From: Alsace, France
The Gewurztraminer Furstentum Vieilles Vignes
The Albert Mann estate owns 2.5 hectares in Furstentum (in other words, roughly 9% of this 28-hectare Grand Cru), distributed over eight different parcels. The vieilles vignes of Gewurztraminer are true old vines that are, on average, more than fifty years old. Some were planted as far back as the 1930s. Two of the original five parcels of old vines needed to be uprooted due to old age and low productivity and aren’t yet back in production as the new vines are currently only four years old. The south-facing Furstentum plots are located between 300 and 350 meters above sea level (the Grand Cru, as a whole, runs from 300 to 400 meters’ altitude), but the local climate is not as hot or sun-drenched as the southern exposure of the vines might lead one to believe. A heavily forested area just above the vineyard helps create a relatively cool environment. Although noble rot (Botrytis cinerea) does not does not develop as extensively in the Furstenstum as it does in Altenbourg, a Premier Cru-quality site situated just below, characterized by richer soil and much higher humidity, there is enough botrytis to produce Séléctions de Grains Nobles wines as well.
The Furstentum Gewurztraminer vieilles vignes are planted to massale selections on 161-49 rootstock, which is not especially vigorous and is both ideally suited Gewurztraminer and the hard limestone soils of the Furstentum’s steep slopes. According to Maurice Barthelmé, the Furstentum is one of the four or five greatest sites in Alsace for Gewurztraminer, a list that includes, in his view, such hallowed names as Zinnkoepflé, Goldert and Kirchberg de Barr. Barthelmé believes that the Hengst and the Mambourg Grand Crus also produce great Gewurztraminers, but he feels that the examples from these two very famous sites are longer on power and shorter on refinement than those made from Furstentum grapes. To be sure, Mambourg Gewurztraminers, which are perhaps the most opulent and powerful examples of the variety made anywhere in the world, can be low on acidity in the hottest vintages. I also think that the Grand Crus of Eichberg (in Eguisheim) and Sporen (in Riquewihr) deserve to be counted among the top sites for Gewurztraminer.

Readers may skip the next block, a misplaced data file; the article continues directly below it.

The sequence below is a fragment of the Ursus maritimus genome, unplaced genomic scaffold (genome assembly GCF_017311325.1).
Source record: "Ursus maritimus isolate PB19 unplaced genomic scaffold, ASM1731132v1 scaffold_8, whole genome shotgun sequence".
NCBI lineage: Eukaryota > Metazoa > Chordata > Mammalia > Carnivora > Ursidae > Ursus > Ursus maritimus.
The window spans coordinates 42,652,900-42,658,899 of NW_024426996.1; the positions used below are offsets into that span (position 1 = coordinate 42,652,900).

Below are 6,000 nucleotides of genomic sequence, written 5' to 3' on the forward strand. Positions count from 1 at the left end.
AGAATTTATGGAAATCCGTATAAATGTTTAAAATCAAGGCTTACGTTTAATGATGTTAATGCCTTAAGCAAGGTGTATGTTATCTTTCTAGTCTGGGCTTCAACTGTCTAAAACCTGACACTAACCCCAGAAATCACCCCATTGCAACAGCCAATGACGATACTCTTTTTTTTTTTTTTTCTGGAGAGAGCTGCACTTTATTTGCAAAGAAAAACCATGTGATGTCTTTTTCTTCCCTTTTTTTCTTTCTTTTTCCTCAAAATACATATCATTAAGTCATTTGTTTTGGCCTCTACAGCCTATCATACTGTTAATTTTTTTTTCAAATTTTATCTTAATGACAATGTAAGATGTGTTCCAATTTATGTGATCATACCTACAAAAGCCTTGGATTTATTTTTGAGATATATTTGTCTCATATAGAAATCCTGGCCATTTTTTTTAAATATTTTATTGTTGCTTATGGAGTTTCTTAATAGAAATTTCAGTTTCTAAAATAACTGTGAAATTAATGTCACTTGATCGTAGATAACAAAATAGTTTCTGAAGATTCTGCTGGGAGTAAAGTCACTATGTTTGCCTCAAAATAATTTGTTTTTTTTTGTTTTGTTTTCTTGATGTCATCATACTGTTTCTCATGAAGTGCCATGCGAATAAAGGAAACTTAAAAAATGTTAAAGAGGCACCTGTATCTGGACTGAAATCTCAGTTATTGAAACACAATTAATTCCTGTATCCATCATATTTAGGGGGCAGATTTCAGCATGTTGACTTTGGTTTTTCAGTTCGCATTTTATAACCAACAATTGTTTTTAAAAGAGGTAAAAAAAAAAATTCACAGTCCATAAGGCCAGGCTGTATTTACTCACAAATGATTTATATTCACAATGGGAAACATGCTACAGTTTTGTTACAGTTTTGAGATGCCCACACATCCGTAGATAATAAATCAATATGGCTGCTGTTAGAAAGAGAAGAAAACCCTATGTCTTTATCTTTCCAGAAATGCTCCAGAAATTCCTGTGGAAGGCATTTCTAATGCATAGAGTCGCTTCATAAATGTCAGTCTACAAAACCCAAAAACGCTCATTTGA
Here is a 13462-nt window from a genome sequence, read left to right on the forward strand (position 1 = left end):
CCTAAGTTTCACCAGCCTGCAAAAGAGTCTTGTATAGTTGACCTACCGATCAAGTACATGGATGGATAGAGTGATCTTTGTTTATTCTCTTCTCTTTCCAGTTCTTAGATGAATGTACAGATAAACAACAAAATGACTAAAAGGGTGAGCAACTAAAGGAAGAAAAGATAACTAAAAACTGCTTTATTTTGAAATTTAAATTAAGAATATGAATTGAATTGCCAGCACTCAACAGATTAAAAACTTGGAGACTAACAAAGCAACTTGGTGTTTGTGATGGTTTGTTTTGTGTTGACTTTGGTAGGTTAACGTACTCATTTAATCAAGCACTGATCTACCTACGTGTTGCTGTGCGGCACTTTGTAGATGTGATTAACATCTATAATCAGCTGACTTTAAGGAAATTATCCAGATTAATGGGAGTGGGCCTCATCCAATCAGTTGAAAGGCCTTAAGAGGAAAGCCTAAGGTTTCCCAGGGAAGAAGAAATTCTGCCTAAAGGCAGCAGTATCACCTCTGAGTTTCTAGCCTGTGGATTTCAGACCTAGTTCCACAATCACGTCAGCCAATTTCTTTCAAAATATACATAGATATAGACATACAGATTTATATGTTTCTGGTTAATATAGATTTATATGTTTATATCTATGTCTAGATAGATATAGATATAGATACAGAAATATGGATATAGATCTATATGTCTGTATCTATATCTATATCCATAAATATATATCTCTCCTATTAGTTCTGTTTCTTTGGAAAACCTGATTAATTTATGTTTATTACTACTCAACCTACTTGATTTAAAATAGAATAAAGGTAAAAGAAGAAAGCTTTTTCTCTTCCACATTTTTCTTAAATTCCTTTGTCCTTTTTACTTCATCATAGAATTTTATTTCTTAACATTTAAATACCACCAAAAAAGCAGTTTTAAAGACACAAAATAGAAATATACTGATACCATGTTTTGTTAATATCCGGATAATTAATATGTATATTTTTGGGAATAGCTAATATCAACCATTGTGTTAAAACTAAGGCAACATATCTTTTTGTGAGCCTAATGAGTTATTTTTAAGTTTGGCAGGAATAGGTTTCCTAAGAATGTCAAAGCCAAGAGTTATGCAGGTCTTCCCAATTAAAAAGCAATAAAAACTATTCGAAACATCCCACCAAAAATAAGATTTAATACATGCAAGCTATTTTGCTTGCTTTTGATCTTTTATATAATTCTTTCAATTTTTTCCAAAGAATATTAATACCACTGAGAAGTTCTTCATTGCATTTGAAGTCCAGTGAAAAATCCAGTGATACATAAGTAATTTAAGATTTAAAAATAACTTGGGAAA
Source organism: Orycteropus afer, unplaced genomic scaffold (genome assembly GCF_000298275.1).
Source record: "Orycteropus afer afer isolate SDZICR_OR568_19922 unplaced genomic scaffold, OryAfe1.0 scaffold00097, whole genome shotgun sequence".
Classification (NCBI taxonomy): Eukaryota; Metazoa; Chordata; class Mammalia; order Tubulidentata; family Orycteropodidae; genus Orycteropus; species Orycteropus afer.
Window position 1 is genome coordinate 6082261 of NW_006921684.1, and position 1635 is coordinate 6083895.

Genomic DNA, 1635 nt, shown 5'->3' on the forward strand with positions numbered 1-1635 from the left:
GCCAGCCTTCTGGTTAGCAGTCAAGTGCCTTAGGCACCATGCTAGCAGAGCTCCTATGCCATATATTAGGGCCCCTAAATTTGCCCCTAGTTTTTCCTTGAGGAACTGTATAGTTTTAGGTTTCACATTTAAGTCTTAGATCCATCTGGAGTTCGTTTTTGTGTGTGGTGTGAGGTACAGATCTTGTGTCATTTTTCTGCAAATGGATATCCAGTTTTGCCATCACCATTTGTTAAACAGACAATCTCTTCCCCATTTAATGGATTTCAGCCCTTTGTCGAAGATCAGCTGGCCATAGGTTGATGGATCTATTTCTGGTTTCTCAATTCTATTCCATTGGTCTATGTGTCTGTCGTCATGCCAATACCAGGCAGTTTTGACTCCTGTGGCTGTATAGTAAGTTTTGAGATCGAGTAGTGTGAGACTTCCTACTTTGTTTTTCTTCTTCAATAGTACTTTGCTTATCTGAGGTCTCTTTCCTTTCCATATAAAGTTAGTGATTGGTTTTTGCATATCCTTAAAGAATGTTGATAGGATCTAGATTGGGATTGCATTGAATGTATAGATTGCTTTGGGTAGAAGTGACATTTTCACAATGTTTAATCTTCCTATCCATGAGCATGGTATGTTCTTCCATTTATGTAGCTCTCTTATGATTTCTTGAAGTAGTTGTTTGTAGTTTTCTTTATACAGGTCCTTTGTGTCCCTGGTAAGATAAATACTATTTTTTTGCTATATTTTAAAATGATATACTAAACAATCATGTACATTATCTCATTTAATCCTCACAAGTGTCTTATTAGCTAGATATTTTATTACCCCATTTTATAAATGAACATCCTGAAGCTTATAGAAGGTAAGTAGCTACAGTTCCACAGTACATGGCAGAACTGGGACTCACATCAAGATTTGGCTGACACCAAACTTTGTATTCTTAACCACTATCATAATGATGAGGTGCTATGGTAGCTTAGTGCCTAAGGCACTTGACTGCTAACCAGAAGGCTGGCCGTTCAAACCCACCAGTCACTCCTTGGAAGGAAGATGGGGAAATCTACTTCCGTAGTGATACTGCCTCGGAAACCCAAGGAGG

Unlike some ultra-famous but rather hot Grand Crus such as Mambourg or Rangen, Furstentum’s strong limestone soil component virtually always guarantees sufficient acidity in the wines, considering that Gewurztraminer grapes are not known for their high total acidity or low pHs. An archetypal Furstentum Gewurztraminer is about elegance and perfume rather than sheer opulence and power. Typical aromas and flavors include blood orange, white and yellow flowers, tropical fruits that are normally not ultra-ripe, and sweet spices. Readers should keep in mind that Albert Mann’s Furstentum Gewurztraminer is more off-dry than bone-dry. Also, it is worth knowing that the Barthelmé brothers like to include at least some berries hit by noble rot because the presence of this beneficent fungus greatly increases complexity and texture while concentrating acidity in the finished wines. The Barthelmés never put this wine through malolactic fermentation and bottle it with only a light filtration.
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